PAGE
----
Laura E. Lallier's speech at the Wuhan Polar Conference
(17-19 March 2017)
While the world's ocean is facing extreme pressure from anthropogenic activities, the Polar Regions are still relatively pristine. Nevertheless, marine ecosystems in the Polar Regions are experiencing significant changes. There is an urgent need for an effective governance framework for marine living resources in the Polar Regions to avoid a ‘Tragedy of the Commons'. On the other hand, there is hope that a well-developed governance structure in the Polar Regions could provide lessons for sustainable management of marine living resources in other parts of the world.
Climate change and the need for the conservation of marine biodiversity have brought much attention to the Polar Regions. At the international level, the United Nations General Assembly is working on the development of an international legally-binding instrument under the Law of the Sea Convention for the conservation and sustainable use of marine biological diversity of areas beyond national jurisdiction. At the same time, discussions and debates concerning the establishment of marine protected areas in Antarctica have been going on for years within the Commission for the Conservation of Antarctic Marine Living Resources (CCAMLR). In the Arctic, two Meetings on High Sea Fisheries in the Central Arctic Ocean were held in Washington D.C.
Against this backdrop, the Conference brought together scholars from relevant disciplines such as international law, political science and marine biology as well as NGOs, and representatives from international organizations to discuss how to achieve effective conservation of marine living resources in the Polar Regions at the national, regional and international level. Interactions between science, politics and law were particularly examined. The Conference also addressed China's role in the Polar Regions.
Laura's presentation analysed the environmental impact assessment (EIA) mechanisms in two distinct but comparable international legal frameworks: the 1982 Law of the Sea Convention (LOSC) that declared the international area of the deep seabed as the "Common Heritage of Mankind", and for which it sets a comprehensive regime to regulate mining activities; and the 1959 Antarctic Treaty together with its related instruments, that recognises the "interest of all mankind" to safeguard this continent where human activities can only occur within a strict environmental protection framework.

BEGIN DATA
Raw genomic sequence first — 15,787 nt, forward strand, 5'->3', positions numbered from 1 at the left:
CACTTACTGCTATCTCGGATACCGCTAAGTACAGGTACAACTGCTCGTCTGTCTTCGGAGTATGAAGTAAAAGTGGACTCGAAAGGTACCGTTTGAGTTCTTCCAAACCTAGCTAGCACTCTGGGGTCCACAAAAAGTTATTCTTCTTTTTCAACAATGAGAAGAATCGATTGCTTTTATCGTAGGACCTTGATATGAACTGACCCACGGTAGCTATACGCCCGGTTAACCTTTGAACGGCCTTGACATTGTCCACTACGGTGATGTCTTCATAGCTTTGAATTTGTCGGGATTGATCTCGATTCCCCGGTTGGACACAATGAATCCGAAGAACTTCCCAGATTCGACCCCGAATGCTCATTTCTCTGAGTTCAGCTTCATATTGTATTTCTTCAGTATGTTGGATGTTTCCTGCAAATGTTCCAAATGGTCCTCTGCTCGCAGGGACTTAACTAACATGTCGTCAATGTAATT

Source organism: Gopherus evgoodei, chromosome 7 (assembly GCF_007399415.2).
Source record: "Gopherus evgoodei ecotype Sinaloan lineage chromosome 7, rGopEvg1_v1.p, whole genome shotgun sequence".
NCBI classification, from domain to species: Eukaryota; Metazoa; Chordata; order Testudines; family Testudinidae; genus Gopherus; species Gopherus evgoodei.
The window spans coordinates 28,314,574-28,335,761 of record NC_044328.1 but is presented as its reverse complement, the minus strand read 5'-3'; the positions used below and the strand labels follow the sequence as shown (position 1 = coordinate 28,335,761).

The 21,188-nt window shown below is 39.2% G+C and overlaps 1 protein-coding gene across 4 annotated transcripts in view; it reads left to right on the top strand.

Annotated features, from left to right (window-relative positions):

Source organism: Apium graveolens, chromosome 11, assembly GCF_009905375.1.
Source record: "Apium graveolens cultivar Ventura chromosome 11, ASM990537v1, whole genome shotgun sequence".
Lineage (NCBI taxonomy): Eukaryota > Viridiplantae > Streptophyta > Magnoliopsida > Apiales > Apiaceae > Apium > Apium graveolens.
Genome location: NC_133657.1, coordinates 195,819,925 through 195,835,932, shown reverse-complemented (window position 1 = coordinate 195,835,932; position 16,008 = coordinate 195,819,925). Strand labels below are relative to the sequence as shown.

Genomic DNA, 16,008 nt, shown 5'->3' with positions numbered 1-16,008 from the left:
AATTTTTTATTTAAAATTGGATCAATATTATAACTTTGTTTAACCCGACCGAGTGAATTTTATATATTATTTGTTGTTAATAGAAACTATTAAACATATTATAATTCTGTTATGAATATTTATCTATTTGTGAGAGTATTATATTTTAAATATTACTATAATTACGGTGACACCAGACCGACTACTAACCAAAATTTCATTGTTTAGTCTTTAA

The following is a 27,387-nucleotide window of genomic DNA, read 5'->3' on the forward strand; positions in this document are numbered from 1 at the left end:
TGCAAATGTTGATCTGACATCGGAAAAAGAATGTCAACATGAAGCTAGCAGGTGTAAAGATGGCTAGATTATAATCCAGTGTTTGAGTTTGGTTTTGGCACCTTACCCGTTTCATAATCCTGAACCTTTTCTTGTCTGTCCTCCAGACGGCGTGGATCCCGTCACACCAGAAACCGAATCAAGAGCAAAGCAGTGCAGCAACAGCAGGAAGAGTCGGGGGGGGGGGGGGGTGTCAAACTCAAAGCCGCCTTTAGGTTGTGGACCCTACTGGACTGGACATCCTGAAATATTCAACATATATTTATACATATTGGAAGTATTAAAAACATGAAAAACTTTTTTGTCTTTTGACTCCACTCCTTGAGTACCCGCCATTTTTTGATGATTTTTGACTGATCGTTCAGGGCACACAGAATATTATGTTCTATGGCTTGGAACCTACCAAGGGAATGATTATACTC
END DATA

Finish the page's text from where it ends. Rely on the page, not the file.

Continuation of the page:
While the International Seabed Authority is currently in the process of drafting regulations to implement the seabed mining regime, including its EIA component, the Antarctic Treaty has a well established and operational EIA system in place, in particular through the provisions of the 1991 Protocol on environmental protection. The Protocol provides for different levels of assessment depending on the potential impacts of each activity. The likeliness and amplitude of an impact triggers the most comprehensive EIA process foreseen through a thoroughly articulated review procedure. The EIA documents are public and are considered by the Committee for Environmental Protection, which advises the Consultative Meeting of the Parties, which in turn will discuss it with experts and observers before any decision is taken by the relevant State party as to the activity in question.
The Antarctica Treaty System has found a way to conduct appropriate EIAs even though the reviewing body is made of State parties. Interestingly, the International Seabed Authority is currently facing the issue of setting up an EIA review procedure for seabed mining projects, taking into account the nature of this international organisation where ultimately States parties are the decision-makers. While this entails its lot of consensus mechanisms, rules of procedure and meting cycles to conciliate with a more administrative reviewing system, this seems to have been overcome in Antarctica.
This timely comparative study is an attempt to draw lessons from the Antarctic Treaty System and investigate whether elements of its EIA process could be applied to the international area of the deep seabed, taking into consideration the similarities and differences between both regimes.